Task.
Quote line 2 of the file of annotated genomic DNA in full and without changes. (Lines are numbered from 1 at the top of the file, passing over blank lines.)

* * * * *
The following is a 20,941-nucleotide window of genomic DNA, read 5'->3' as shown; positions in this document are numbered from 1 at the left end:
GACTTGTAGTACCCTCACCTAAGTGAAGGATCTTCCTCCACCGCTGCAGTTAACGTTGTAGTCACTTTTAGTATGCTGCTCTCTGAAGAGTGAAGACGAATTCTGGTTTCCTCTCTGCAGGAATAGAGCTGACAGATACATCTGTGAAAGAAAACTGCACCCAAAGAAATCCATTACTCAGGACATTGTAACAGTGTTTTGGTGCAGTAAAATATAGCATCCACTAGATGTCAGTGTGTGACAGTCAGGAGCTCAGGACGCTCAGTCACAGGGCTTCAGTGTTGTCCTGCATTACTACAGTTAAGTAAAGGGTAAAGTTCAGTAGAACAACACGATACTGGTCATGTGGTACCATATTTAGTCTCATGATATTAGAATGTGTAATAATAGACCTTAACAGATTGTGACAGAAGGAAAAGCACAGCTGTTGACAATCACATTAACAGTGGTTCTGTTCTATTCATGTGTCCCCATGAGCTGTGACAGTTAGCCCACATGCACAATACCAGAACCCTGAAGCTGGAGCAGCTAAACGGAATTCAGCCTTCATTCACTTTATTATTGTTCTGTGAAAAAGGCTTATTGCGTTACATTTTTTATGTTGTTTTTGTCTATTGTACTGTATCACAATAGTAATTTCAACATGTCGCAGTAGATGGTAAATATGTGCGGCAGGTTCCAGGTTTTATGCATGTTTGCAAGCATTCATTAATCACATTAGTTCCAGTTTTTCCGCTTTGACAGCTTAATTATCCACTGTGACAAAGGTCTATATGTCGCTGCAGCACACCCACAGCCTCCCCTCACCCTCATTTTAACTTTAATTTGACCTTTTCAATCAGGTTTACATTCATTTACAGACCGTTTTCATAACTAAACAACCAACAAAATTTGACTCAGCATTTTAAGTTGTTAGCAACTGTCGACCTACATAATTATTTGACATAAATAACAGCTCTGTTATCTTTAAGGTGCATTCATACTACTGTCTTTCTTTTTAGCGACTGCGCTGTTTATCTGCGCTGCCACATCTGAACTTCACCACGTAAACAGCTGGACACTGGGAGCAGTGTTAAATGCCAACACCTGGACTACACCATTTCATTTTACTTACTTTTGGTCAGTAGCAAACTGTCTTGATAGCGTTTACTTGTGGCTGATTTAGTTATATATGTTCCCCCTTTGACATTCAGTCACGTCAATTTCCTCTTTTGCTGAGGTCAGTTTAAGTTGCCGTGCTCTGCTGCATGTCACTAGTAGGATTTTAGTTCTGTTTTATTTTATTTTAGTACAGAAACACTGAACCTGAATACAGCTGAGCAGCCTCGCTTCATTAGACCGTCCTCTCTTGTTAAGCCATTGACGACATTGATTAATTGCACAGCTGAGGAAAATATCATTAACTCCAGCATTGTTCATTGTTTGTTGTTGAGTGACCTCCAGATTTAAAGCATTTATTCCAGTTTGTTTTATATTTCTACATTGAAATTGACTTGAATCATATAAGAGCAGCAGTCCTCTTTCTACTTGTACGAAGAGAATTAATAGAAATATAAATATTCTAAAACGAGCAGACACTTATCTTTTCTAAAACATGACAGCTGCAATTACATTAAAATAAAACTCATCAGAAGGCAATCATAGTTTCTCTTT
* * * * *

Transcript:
GACTTGTAGTACCCTCACCTAAGTGAAGGATCTTCCTCCACCGCTGCAGTTAACGTTGTAGTCACTTTTAGTATGCTGCTCTCTGAAGAGTGAAGACGAATTCTGGTTTCCTCTCTGCAGGAATAGAGCTGACAGATACATCTGTGAAAGAAAACTGCACCCAAAGAAATCCATTACTCAGGACATTGTAACAGTGTTTTGGTGCAGTAAAATATAGCATCCACTAGATGTCAGTGTGTGACAGTCAGGAGCTCAGGACGCTCAGTCACAGGGCTTCAGTGTTGTCCTGCATTACTACAGTTAAGTAAAGGGTAAAGTTCAGTAGAACAACACGATACTGGTCATGTGGTACCATATTTAGTCTCATGATATTAGAATGTGTAATAATAGACCTTAACAGATTGTGACAGAAGGAAAAGCACAGCTGTTGACAATCACATTAACAGTGGTTCTGTTCTATTCATGTGTCCCCATGAGCTGTGACAGTTAGCCCACATGCACAATACCAGAACCCTGAAGCTGGAGCAGCTAAACGGAATTCAGCCTTCATTCACTTTATTATTGTTCTGTGAAAAAGGCTTATTGCGTTACATTTTTTATGTTGTTTTTGTCTATTGTACTGTATCACAATAGTAATTTCAACATGTCGCAGTAGATGGTAAATATGTGCGGCAGGTTCCAGGTTTTATGCATGTTTGCAAGCATTCATTAATCACATTAGTTCCAGTTTTTCCGCTTTGACAGCTTAATTATCCACTGTGACAAAGGTCTATATGTCGCTGCAGCACACCCACAGCCTCCCCTCACCCTCATTTTAACTTTAATTTGACCTTTTCAATCAGGTTTACATTCATTTACAGACCGTTTTCATAACTAAACAACCAACAAAATTTGACTCAGCATTTTAAGTTGTTAGCAACTGTCGACCTACATAATTATTTGACATAAATAACAGCTCTGTTATCTTTAAGGTGCATTCATACTACTGTCTTTCTTTTTAGCGACTGCGCTGTTTATCTGCGCTGCCACATCTGAACTTCACCACGTAAACAGCTGGACACTGGGAGCAGTGTTAAATGCCAACACCTGGACTACACCATTTCATTTTACTTACTTTTGGTCAGTAGCAAACTGTCTTGATAGCGTTTACTTGTGGCTGATTTAGTTATATATGTTCCCCCTTTGACATTCAGTCACGTCAATTTCCTCTTTTGCTGAGGTCAGTTTAAGTTGCCGTGCTCTGCTGCATGTCACTAGTAGGATTTTAGTTCTGTTTTATTTTATTTTAGTACAGAAACACTGAACCTGAATACAGCTGAGCAGCCTCGCTTCATTAGACCGTCCTCTCTTGTTAAGCCATTGACGACATTGATTAATTGCACAGCTGAGGAAAATATCATTAACTCCAGCATTGTTCATTGTTTGTTGTTGAGTGACCTCCAGATTTAAAGCATTTATTCCAGTTTGTTTTATATTTCTACATTGAAATTGACTTGAATCATATAAGAGCAGCAGTCCTCTTTCTACTTGTACGAAGAGAATTAATAGAAATATAAATATTCTAAAACGAGCAGACACTTATCTTTTCTAAAACATGACAGCTGCAATTACATTAAAATAAAACTCATCAGAAGGCAATCATAGTTTCTCTTT